This year marks two milestones in Wisconsin’s gifted history:
· 40 years ago the Wisconsin Council for Gifted and Talented was formed, the first state advocacy organization.
· 20 years ago Wisconsin parents and educators joined their separate advocacy groups to form WATG.
We are thrilled to be working with archivists at the Wisconsin Historical Society to preserve our history. Ruth Robinson, WATG board member and past president, is meeting regularly with our “History Hunters,” the group of Wisconsin gifted education pioneers who are collecting and recollecting the stories of our work.
As I listen to their tales of struggle from 40 years ago I’m saddened that the same struggles exist today. Yet I’m also encouraged. For I remember that it was they and their efforts that made all the difference for my own kids over 25 years ago. And it was their voices I heard and responded to, their research I relied on and their organization that supported me when I began my own professional journey into gifted education.
I’m reminded of the butterfly effect: What may have begun with just one small flutter of wings in 1973 changed the history of gifted education in Wisconsin. It also changed my life and my children’s lives . . . and no doubt the lives of thousands of others throughout the years and throughout the world.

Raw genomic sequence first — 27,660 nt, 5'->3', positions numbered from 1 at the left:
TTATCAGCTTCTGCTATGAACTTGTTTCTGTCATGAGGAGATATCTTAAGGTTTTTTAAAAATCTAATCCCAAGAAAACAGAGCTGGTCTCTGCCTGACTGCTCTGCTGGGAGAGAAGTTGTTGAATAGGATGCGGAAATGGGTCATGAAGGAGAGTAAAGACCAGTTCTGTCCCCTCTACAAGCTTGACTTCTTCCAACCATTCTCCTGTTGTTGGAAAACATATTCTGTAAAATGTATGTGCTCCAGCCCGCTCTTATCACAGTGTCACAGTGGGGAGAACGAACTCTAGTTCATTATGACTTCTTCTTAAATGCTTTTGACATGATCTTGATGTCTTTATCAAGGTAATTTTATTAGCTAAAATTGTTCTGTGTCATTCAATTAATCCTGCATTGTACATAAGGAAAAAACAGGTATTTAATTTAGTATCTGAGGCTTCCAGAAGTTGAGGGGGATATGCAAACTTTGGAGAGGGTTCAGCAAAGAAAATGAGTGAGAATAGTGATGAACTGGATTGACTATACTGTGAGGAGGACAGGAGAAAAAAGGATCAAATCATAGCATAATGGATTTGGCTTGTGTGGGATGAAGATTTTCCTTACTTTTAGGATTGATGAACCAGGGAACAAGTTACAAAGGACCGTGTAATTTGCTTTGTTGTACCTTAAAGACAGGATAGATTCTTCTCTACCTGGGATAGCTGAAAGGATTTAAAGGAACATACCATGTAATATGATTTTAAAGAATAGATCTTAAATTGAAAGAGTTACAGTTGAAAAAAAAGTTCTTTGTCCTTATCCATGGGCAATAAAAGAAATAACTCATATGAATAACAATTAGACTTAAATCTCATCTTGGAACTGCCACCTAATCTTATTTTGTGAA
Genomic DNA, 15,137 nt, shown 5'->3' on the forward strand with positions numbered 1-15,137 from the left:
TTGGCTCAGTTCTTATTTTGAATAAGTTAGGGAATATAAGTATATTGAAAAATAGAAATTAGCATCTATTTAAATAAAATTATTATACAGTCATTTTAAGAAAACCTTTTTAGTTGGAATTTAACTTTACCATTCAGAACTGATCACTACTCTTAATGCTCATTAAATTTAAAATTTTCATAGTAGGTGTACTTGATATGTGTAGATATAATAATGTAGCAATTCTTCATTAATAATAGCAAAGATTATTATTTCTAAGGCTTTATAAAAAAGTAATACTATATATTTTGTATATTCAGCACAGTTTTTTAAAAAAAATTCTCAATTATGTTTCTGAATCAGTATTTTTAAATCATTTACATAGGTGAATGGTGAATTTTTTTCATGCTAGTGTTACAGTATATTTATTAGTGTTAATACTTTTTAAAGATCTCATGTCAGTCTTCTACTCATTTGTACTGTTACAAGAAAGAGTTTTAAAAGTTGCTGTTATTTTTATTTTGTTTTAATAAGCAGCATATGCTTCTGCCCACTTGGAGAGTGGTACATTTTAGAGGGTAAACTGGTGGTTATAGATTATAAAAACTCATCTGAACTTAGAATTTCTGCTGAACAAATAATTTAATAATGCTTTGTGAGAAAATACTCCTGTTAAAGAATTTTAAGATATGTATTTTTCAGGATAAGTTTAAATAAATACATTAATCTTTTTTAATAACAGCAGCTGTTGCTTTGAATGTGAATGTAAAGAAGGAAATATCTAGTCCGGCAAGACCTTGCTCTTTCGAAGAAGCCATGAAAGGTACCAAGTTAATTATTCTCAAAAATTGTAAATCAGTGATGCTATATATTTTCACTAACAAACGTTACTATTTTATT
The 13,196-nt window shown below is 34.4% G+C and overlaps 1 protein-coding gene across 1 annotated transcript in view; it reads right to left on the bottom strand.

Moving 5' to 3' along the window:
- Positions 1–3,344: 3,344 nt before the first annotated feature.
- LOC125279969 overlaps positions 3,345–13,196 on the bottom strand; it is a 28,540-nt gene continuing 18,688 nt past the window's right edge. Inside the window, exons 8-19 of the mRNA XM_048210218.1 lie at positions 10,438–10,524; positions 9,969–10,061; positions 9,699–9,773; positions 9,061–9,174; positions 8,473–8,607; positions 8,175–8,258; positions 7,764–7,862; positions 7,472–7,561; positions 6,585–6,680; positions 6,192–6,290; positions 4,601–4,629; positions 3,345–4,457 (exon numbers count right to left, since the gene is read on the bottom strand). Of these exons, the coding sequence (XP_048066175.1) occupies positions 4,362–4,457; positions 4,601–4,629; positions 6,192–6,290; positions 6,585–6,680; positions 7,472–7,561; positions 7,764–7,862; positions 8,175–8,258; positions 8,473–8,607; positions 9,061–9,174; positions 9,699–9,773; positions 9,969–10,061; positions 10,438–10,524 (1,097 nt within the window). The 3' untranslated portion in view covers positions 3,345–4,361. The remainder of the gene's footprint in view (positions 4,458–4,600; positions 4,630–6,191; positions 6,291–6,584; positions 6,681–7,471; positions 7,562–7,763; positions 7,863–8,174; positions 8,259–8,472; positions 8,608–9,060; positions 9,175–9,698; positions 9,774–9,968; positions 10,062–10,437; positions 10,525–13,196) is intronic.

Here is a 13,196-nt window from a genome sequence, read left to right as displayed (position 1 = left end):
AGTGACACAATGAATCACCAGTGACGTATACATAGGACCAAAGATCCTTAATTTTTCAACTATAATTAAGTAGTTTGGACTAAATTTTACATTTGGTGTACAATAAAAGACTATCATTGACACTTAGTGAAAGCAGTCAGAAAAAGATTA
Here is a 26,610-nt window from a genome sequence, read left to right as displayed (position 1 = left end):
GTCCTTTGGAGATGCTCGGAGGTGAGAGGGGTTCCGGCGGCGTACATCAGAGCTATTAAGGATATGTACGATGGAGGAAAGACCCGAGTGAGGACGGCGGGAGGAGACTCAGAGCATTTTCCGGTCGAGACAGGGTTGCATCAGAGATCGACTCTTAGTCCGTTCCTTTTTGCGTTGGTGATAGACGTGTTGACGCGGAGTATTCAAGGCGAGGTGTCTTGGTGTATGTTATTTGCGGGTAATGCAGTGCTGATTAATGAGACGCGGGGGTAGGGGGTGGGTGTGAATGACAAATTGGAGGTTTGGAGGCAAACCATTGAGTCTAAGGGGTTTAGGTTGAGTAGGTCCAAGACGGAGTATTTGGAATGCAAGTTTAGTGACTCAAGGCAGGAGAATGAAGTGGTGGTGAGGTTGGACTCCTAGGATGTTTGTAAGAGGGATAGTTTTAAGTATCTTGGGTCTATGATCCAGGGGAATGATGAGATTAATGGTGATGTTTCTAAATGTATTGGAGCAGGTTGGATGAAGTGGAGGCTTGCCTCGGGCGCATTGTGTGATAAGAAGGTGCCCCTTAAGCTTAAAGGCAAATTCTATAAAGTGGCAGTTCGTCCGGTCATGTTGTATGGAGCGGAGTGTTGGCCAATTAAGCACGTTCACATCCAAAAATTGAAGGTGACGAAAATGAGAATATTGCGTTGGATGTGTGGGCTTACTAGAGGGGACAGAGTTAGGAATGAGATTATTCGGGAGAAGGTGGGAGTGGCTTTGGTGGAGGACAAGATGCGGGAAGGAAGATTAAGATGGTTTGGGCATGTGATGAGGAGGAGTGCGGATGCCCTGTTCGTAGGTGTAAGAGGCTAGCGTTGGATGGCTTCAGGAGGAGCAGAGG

And what about the future? Rather than feeling disheartened by the struggles that lie ahead, I’m energized. For today we parents and educators continue to work together for the sake of our gifted children. We have successes; we have failures. But I believe those seemingly small steps we take each day for the sake of one child . . . those little wing flutters in the Wisconsin wilderness . . . will also impact lives around the world.
We stand on the shoulders (or maybe we fly on the wings?) of some very wise, resourceful and passionate people.